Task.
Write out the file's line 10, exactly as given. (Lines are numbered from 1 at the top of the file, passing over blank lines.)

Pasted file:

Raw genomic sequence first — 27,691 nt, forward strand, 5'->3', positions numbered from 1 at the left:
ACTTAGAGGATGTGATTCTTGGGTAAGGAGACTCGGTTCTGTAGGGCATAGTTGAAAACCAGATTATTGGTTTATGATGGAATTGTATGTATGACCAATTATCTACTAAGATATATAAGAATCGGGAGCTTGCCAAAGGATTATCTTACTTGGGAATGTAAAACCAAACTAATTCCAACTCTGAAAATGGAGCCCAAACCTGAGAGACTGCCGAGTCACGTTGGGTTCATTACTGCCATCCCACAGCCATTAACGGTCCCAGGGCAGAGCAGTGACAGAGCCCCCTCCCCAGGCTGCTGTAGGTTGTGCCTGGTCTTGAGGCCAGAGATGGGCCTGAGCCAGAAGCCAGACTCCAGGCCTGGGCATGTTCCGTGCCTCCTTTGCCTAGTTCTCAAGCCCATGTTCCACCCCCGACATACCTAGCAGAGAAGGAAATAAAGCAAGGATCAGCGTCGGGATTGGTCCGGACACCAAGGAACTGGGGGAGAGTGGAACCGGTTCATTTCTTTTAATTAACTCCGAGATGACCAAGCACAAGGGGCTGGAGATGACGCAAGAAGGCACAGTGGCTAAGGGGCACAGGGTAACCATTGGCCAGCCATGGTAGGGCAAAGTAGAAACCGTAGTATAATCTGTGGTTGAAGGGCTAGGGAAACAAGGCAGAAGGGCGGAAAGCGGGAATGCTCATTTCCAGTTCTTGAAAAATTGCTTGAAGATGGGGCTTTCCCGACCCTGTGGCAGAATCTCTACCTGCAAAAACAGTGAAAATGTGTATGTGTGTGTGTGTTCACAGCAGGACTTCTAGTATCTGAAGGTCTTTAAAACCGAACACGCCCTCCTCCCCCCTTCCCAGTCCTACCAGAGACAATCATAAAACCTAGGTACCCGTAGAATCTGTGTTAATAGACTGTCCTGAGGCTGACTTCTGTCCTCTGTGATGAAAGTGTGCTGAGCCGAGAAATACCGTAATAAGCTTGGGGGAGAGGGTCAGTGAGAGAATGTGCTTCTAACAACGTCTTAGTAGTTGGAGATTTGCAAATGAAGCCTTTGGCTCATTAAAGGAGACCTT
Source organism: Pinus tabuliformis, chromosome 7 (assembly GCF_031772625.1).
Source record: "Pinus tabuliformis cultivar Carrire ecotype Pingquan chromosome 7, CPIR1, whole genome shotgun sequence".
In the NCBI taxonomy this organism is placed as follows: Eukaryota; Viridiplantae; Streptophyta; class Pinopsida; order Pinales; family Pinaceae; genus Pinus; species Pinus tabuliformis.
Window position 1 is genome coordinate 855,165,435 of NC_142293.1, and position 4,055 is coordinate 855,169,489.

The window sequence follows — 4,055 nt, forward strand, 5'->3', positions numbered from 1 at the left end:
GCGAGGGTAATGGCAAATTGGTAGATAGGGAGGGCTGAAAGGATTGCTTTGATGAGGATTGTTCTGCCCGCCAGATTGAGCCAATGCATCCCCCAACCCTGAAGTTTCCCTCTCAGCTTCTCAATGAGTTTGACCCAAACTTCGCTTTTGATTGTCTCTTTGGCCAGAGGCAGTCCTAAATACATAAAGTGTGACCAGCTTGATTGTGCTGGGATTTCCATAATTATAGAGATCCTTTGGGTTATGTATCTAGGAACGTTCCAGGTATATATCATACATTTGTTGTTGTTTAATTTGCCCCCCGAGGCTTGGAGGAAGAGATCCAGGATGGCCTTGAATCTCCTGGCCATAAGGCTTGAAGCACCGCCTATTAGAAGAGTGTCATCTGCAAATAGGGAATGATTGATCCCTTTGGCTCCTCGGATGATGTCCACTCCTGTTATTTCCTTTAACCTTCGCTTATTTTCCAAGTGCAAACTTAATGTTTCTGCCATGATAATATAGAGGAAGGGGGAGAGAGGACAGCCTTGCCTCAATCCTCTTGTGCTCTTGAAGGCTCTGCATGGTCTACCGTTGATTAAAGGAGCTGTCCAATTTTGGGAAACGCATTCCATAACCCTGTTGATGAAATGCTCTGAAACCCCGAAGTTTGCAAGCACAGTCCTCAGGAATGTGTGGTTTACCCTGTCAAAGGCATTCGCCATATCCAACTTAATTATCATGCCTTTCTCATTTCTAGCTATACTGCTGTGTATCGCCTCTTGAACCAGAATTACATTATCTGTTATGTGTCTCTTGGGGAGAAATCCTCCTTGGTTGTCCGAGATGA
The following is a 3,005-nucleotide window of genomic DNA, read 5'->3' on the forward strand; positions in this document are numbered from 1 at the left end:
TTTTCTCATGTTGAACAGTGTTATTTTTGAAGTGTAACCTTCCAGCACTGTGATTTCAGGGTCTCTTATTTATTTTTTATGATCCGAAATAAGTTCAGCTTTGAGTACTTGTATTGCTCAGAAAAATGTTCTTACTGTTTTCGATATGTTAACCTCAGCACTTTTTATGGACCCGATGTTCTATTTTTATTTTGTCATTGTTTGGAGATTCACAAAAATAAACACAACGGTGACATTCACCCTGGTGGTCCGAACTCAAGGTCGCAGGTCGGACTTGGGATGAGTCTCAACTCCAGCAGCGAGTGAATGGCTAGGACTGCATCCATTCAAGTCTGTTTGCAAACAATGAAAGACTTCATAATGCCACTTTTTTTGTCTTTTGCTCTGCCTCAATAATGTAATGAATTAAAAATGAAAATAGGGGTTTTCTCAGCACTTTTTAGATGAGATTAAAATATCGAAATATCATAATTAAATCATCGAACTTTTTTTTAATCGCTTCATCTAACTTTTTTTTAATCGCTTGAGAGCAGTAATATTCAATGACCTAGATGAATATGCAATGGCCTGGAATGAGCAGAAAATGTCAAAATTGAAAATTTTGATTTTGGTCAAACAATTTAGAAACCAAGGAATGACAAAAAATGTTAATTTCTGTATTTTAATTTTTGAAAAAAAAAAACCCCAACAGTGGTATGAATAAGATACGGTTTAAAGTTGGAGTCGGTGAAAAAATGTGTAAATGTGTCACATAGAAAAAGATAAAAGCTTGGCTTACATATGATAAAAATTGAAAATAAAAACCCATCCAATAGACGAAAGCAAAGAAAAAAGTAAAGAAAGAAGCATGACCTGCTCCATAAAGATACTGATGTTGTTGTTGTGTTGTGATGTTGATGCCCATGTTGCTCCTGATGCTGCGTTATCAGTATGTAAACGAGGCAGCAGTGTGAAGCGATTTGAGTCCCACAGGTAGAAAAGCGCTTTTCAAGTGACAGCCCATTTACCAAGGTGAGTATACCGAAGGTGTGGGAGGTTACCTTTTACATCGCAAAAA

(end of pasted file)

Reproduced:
TTTTCTCATGTTGAACAGTGTTATTTTTGAAGTGTAACCTTCCAGCACTGTGATTTCAGGGTCTCTTATTTATTTTTTATGATCCGAAATAAGTTCAGCTTTGAGTACTTGTATTGCTCAGAAAAATGTTCTTACTGTTTTCGATATGTTAACCTCAGCACTTTTTATGGACCCGATGTTCTATTTTTATTTTGTCATTGTTTGGAGATTCACAAAAATAAACACAACGGTGACATTCACCCTGGTGGTCCGAACTCAAGGTCGCAGGTCGGACTTGGGATGAGTCTCAACTCCAGCAGCGAGTGAATGGCTAGGACTGCATCCATTCAAGTCTGTTTGCAAACAATGAAAGACTTCATAATGCCACTTTTTTTGTCTTTTGCTCTGCCTCAATAATGTAATGAATTAAAAATGAAAATAGGGGTTTTCTCAGCACTTTTTAGATGAGATTAAAATATCGAAATATCATAATTAAATCATCGAACTTTTTTTTAATCGCTTCATCTAACTTTTTTTTAATCGCTTGAGAGCAGTAATATTCAATGACCTAGATGAATATGCAATGGCCTGGAATGAGCAGAAAATGTCAAAATTGAAAATTTTGATTTTGGTCAAACAATTTAGAAACCAAGGAATGACAAAAAATGTTAATTTCTGTATTTTAATTTTTGAAAAAAAAAAACCCCAACAGTGGTATGAATAAGATACGGTTTAAAGTTGGAGTCGGTGAAAAAATGTGTAAATGTGTCACATAGAAAAAGATAAAAGCTTGGCTTACATATGATAAAAATTGAAAATAAAAACCCATCCAATAGACGAAAGCAAAGAAAAAAGTAAAGAAAGAAGCATGACCTGCTCCATAAAGATACTGATGTTGTTGTTGTGTTGTGATGTTGATGCCCATGTTGCTCCTGATGCTGCGTTATCAGTATGTAAACGAGGCAGCAGTGTGAAGCGATTTGAGTCCCACAGGTAGAAAAGCGCTTTTCAAGTGACAGCCCATTTACCAAGGTGAGTATACCGAAGGTGTGGGAGGTTACCTTTTACATCGCAAAAA